The Samoa Waste Oil Management Programme, launched in Apia, Samoa, has been acknowledged as a model for regional waste management.
Samoa will export collected waste oil for use as an alternate energy source to provide fuel for the Blue Scope Steel Factory in Fiji.
30 August 2019: Samoa is undertaking an innovative programme to manage hazardous waste, specifically waste oil, with the aim of promoting regional collaboration for long-term solutions to waste management.
The Samoa Waste Oil Management Programme (SWOMP) will bring together importers, sellers and users of engine oils and other hazardous fluids to share the costs of managing oil and fluid waste. Through this initiative, Samoa will export collected waste oil for use as an alternate energy source to provide fuel for the Blue Scope Steel Factory in Fiji, which will smelt the waste scrap steel, thereby reducing demand for new fuel resources. A fee will be applied to every liter of waste oil collected, to ensure the programme’s sustainability and continued export of waste from the region.
During the launch, Pacific island countries and territories were encouraged to implement more regional collaboration by using the oil management programme, which is being viewed as a regional waste management model.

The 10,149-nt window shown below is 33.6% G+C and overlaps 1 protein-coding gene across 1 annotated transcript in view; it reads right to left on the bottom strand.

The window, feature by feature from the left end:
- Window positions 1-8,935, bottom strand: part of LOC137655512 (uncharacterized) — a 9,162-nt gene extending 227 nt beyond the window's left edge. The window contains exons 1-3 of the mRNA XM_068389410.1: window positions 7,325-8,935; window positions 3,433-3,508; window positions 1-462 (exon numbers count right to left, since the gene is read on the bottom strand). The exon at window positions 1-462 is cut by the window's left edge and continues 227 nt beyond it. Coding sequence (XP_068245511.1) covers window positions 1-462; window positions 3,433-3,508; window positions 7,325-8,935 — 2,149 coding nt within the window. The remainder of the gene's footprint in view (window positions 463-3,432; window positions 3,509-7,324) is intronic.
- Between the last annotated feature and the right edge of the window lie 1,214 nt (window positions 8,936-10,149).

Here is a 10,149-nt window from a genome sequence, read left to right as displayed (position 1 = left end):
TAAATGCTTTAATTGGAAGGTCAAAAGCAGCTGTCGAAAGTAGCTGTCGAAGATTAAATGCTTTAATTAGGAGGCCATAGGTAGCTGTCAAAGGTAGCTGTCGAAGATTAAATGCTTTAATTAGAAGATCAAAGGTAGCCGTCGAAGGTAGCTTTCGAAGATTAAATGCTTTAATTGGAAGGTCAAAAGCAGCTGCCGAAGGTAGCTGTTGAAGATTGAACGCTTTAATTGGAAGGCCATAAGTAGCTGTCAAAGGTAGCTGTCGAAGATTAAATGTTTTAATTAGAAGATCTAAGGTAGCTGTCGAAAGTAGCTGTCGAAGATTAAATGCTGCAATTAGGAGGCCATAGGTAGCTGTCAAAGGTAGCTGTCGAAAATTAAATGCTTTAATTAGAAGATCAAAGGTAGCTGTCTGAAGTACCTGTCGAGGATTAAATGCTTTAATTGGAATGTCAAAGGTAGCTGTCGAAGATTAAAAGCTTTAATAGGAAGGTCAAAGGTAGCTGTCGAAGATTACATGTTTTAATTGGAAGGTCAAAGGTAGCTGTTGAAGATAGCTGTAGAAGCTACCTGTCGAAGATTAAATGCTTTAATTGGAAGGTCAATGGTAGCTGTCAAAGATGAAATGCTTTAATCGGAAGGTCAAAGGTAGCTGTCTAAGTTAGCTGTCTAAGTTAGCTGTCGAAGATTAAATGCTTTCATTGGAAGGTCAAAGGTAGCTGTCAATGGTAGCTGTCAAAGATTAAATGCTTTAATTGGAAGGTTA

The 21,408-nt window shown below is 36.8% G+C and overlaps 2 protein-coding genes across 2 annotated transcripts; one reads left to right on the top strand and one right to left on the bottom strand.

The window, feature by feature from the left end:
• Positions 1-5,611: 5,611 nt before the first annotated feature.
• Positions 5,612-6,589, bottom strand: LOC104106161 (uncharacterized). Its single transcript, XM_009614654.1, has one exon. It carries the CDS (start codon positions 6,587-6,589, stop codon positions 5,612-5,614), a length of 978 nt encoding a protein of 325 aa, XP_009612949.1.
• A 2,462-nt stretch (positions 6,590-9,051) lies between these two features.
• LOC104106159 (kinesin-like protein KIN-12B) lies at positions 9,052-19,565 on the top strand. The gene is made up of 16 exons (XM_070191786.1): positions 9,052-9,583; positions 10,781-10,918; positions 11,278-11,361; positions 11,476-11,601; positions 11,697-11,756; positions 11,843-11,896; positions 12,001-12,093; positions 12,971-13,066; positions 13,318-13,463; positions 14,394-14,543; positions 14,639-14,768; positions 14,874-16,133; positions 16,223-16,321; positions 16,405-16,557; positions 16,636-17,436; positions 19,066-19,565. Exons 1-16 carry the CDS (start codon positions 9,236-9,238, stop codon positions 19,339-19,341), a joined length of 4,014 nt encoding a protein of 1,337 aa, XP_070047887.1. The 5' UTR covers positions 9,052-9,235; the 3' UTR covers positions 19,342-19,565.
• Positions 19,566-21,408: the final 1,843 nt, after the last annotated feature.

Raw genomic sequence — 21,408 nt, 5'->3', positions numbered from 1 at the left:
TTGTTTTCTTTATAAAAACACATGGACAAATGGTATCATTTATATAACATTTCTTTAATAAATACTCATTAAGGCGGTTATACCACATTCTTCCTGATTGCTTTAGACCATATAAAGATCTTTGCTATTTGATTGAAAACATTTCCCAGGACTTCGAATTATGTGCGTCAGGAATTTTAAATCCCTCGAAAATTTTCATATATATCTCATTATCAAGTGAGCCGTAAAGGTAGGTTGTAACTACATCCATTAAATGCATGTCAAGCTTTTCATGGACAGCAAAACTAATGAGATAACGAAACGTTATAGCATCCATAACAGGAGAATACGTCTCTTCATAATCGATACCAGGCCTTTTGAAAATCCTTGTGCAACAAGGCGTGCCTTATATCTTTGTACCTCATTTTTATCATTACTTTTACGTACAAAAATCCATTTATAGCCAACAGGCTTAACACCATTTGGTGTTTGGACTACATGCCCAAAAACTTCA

Funding for intermediate bulk containers (IBCs) and other equipment is provided by the Secretariat of the Pacific Environment Programme (SPREP) through the Pacific Persistent Organic Pollutant (POP) Reduction Project, which is funded by the Global Environment Facility (GEF) and implemented by the UN Environment Programme (UNEP) and the Food and Agriculture Organization of the UN (FAO).
SWOMP was launched on 30 August in Apia, Samoa, during the 15th meeting of the Conference of the Parties (COP) to the Noumea Convention (Convention for the Protection of Natural Resources and Environment of the South Pacific Region) and the tenth meeting of the COP to the Waigani Convention (Convention to Ban the Importation into Forum Island Countries of Hazardous and Radioactive Wastes and to Control the Transboundary Movement of Hazardous Wastes within the South Pacific Region). [SPREP News Story]